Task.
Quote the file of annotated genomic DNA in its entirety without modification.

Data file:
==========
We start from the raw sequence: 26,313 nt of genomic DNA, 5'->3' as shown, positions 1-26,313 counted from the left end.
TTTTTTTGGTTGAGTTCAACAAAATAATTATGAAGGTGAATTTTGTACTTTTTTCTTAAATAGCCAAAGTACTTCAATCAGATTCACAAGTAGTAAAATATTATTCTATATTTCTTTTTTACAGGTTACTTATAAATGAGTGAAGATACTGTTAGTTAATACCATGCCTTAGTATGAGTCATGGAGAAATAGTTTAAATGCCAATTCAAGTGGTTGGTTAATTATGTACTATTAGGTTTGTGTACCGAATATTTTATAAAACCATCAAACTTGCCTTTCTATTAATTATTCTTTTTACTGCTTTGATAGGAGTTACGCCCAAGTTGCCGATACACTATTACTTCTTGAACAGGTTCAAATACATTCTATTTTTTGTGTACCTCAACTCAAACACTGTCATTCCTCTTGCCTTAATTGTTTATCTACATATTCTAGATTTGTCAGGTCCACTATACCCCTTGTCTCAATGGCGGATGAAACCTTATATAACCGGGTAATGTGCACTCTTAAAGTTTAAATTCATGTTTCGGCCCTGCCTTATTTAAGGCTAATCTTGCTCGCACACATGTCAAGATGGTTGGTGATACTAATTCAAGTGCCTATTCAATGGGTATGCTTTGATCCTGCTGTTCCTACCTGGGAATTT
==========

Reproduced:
We start from the raw sequence: 26,313 nt of genomic DNA, 5'->3' as shown, positions 1-26,313 counted from the left end.
TTTTTTTGGTTGAGTTCAACAAAATAATTATGAAGGTGAATTTTGTACTTTTTTCTTAAATAGCCAAAGTACTTCAATCAGATTCACAAGTAGTAAAATATTATTCTATATTTCTTTTTTACAGGTTACTTATAAATGAGTGAAGATACTGTTAGTTAATACCATGCCTTAGTATGAGTCATGGAGAAATAGTTTAAATGCCAATTCAAGTGGTTGGTTAATTATGTACTATTAGGTTTGTGTACCGAATATTTTATAAAACCATCAAACTTGCCTTTCTATTAATTATTCTTTTTACTGCTTTGATAGGAGTTACGCCCAAGTTGCCGATACACTATTACTTCTTGAACAGGTTCAAATACATTCTATTTTTTGTGTACCTCAACTCAAACACTGTCATTCCTCTTGCCTTAATTGTTTATCTACATATTCTAGATTTGTCAGGTCCACTATACCCCTTGTCTCAATGGCGGATGAAACCTTATATAACCGGGTAATGTGCACTCTTAAAGTTTAAATTCATGTTTCGGCCCTGCCTTATTTAAGGCTAATCTTGCTCGCACACATGTCAAGATGGTTGGTGATACTAATTCAAGTGCCTATTCAATGGGTATGCTTTGATCCTGCTGTTCCTACCTGGGAATTT